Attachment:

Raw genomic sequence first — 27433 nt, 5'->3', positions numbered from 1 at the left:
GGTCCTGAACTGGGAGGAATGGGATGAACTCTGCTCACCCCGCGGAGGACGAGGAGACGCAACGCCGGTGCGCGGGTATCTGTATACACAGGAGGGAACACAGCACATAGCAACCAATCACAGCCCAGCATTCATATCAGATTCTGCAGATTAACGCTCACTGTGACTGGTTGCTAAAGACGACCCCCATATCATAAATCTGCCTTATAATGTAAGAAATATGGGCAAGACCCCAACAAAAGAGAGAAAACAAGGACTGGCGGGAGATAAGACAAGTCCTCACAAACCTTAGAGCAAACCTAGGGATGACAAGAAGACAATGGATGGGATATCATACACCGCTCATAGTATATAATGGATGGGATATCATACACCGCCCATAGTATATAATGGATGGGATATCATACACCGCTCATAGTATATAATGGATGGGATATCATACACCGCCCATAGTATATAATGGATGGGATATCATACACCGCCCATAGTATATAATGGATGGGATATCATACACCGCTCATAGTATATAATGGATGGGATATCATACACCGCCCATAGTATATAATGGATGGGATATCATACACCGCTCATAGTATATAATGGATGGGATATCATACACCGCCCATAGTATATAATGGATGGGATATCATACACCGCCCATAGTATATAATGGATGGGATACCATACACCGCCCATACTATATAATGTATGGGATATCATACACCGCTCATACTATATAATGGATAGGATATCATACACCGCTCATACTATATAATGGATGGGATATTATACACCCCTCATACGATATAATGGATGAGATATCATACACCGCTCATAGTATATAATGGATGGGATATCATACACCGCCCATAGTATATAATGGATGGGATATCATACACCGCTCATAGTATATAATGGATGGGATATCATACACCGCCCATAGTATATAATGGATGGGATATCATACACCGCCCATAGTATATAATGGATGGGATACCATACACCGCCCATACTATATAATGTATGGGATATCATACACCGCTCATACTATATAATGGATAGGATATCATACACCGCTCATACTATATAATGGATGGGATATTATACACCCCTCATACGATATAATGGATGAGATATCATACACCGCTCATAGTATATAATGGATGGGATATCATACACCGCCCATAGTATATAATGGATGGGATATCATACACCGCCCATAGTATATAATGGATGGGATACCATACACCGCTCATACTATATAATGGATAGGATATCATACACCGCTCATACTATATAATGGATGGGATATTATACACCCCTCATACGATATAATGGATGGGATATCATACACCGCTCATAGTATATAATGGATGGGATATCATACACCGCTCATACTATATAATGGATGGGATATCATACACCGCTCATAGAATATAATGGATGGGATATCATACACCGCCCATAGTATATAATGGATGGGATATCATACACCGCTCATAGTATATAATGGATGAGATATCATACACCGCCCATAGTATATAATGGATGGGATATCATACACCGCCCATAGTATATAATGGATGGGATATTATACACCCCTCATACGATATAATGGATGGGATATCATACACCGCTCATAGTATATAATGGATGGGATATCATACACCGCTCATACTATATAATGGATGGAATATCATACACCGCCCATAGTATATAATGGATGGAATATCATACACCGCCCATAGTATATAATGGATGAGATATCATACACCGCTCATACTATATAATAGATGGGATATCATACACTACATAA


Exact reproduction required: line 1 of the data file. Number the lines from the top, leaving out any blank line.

Raw genomic sequence first — 27433 nt, 5'->3', positions numbered from 1 at the left: